jamesofoakton: I have a mild aneurysmal dilation of the ascending thoracic aorta measuring with 5 x 4.5cm at the level of the right pulmonary artery. The descending thoracic artery measures 2.6cm at the same level. No evidence of thoracic aorta dissection. Coronary artery calcification is normal. Normal origins of the coronary arteries. No pericardial effusion. Normal heart size .Age 83. Generally very good health, excellent vitals, all blood tests are in the normal range. Please, your observations, recommendations. Thank you Kindly.

Michael_Zhen-Yu_Tong,_MD,_MBA,_FRCSC: If you’re in good health, you should be able to tolerate the surgery to replace the aorta. The general recommendation is to replace the aorta once it reaches 5 cm. I would recommend replacing your aorta.

4.3ascending: Would a patient ever expect to experience pain associated with an ascending aortic aneurysm without a dissection or rupture? If so, what could potentially cause that pain?

Edward_Savage,_MD: There can be some pain but it is a difficult pain to describe - can be a pressure in the chest - but one of the reasons we repair aneurysms at a certain size is because the pain they have is often unreliable and unfortunately the first pain they have in most cases is when it ruptures or dissects.

bgard: I have an aneurysm in the ascending aorta. Found by accident when having a CT for unrelated issue. Measurement is 4.0cm. I had an AVR mid 2016 due to aortic stenosis (born with bicuspid valve). What do you recommend re: timing for continual checking of measurement? I am a 62 year old woman, 5'4", normal weight, good BP, excellent health.

Edward_Savage,_MD: I would suggest following with yearly CT scans and if stable for 2 - 3 years I stretch it out to every 2 years or so. It may never change in size.

manus0142: DOB: 4/17/48; Ross procedure in March, 1998; Currently have ascending aortic aneurysm at 5.6cm (last CT scan in July, 2016) I am interested in knowing what Cleveland Clinic's approach is relative to the repair. Do you have to redo the two valves along with the aneurysm repair? Can the aneurysm be repaired via minimal invasive methods such as the keyhole surgery? Trying to look at best and lowest risk options. Thanks, Jim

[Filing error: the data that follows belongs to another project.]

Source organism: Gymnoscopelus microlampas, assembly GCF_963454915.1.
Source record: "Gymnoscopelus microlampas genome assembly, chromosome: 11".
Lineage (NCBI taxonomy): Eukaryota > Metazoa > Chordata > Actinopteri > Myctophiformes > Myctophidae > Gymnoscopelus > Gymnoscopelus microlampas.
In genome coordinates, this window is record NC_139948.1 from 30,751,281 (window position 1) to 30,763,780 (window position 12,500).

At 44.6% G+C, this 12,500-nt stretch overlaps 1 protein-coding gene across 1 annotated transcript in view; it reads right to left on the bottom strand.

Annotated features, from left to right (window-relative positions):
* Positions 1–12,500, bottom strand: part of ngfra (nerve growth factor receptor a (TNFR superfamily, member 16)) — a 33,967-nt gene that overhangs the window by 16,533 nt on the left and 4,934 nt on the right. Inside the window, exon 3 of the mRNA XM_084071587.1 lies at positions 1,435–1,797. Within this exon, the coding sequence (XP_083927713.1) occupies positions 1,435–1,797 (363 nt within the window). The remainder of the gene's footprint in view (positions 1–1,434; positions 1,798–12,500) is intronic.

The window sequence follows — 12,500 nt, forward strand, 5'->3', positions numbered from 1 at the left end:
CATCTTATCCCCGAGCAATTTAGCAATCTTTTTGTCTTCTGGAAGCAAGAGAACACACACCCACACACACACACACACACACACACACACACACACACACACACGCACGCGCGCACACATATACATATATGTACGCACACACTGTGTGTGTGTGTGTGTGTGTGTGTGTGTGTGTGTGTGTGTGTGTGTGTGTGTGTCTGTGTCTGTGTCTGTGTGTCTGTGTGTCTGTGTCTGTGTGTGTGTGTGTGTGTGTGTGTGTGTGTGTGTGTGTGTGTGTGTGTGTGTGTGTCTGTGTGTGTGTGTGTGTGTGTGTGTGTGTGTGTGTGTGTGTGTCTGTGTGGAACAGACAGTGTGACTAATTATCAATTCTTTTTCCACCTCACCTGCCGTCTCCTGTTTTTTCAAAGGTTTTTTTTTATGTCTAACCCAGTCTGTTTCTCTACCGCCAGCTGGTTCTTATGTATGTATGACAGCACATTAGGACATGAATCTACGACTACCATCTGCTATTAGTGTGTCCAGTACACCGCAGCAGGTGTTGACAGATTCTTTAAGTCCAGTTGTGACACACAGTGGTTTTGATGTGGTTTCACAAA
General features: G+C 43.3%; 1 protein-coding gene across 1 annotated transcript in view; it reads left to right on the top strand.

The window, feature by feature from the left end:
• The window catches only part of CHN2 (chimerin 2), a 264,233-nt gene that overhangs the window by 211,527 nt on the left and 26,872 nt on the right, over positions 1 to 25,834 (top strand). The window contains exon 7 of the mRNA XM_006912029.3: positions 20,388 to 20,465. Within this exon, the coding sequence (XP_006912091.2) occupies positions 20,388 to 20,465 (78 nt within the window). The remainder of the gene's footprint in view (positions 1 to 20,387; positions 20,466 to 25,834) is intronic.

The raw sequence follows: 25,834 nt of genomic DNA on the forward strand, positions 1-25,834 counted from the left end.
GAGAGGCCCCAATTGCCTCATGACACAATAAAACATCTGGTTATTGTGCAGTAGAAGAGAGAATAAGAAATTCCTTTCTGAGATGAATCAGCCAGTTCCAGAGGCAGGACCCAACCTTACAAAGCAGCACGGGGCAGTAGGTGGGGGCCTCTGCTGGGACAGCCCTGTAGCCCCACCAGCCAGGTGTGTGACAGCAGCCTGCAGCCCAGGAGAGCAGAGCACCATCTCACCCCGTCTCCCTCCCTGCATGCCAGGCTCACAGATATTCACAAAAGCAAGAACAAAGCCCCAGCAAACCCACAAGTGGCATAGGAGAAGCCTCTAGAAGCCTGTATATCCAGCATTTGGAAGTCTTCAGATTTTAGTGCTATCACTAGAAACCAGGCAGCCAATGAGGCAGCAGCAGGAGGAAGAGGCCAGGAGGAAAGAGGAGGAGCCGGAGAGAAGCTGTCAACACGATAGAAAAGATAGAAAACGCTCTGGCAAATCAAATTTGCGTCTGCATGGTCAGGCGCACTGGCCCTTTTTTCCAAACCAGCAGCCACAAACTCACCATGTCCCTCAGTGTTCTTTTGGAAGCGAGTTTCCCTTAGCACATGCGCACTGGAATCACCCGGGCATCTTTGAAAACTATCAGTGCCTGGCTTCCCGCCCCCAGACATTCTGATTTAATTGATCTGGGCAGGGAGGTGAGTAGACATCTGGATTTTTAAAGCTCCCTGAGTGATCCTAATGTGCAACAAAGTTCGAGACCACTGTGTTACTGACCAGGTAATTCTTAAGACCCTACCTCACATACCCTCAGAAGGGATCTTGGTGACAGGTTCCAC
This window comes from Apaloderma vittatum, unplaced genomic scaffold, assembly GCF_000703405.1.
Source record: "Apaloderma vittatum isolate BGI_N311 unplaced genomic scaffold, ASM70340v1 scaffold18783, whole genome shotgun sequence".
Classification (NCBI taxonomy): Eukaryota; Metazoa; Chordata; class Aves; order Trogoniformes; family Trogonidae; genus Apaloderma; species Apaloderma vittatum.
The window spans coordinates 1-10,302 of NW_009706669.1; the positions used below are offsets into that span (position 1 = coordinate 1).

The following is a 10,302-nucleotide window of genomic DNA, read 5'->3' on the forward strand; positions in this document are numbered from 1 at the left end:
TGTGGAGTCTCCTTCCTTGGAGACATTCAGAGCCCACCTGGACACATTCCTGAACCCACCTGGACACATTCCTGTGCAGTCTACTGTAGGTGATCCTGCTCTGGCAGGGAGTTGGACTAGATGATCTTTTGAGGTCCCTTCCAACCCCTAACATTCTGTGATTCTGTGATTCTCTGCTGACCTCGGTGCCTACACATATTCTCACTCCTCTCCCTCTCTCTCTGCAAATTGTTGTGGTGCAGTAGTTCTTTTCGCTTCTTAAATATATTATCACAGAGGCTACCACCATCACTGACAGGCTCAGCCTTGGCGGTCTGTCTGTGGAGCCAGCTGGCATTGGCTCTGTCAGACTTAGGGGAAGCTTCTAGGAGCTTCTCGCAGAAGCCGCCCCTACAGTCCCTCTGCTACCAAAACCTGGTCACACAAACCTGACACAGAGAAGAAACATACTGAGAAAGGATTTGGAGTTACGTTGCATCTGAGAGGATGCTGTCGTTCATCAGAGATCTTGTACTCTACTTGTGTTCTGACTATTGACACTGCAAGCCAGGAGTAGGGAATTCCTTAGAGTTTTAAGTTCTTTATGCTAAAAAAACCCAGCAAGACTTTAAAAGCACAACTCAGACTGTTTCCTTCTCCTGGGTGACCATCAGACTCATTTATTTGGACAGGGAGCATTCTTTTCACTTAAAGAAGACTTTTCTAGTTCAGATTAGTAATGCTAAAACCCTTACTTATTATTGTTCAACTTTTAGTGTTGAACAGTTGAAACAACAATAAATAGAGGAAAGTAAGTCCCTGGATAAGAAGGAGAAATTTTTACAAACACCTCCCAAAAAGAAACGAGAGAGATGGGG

Edward_Savage,_MD: In general I would do these through a full sternotomy and if it is possible to spare the valve by doing root replacement because it is likely that the part of the aorta that was replaced is aneurysmal - this is a known problem with Ross procedure. IF your aneurysm is 5.6 cm it probably needs to be fixed. We would be happy to evaluate you.

brian042167: In 1994 I had two open heart surgeries to repair an ascending aortic dissection just above the root into the arch and had a St. Jude valve put in. I now have been told my aortic root is enlarged to 6.6 cm and surgery is needed but is stable. My blood pressure is good as is my over all health. I take metoprolol succinate 50mg two times a day and warfarin 4mg 1 daily and clozepam 2 times daily. Protime is in range and all other blood tests are good. The St. Jude valve is working properly. I want to learn about what operative procedures are available for my condition to determine the best options that will provide the best outcome. Have been informed surgery is required within the next couple of months. Sincerely Brian.

Edward_Savage,_MD: You sound like you need an aortic root replacement - we would need to evaluate you more fully. We have a process to send in records. Please contact us.

iriverman: I'm 71, 6ft., 210lbs. Good health other than 4.1cm thoracic aortic aneurysm discovered 1-1/2 years ago. Have had CT every 6 months to monitor. Taking 50mg Losartan to maintain blood pressure below 120/80 range. Is it reasonable to continue daily physical activities, moderate exercise, and lifting various objects not exceeding 100lbs. (1/2 body weight). I'm concerned about dilation or rupture.

Edward_Savage,_MD: Yes.

Bill1952: Based on echo, a 3.9 cm aneurysm in my ascending artery. CT scan confirmed but at 4.3 cm. Follow up for another echo 1 year from the first echo to determine rate of growth. My questions: 1. would the CT results show the shape of the aneurysm? I understand that can impact treatment decision. 2. Should my follow up be an echo, as opposed to a CT scan? 3. To determine rate of growth I assume the repeat echo would be compared to the first echo? 4. I have a tricuspid valve, and I hope that if I need surgery I can keep it/repair it. Would my CT show if that is an option? 5.. Finally, at what point should I consult a surgeon to get an opinion or at least confirm my game plan, as prescribed by my heart doctor. Currently, my game plan is (a) blood pressure meds; and (b) watchful waiting. I am 65, 6.1 inch, 170 lbs, exercise regularly, average BP of 127/80, Resting Heart rate of 55 bpm, and no other health issues. My heart doctor is at Johns Hopkins. Thanks for your devotion to heart care.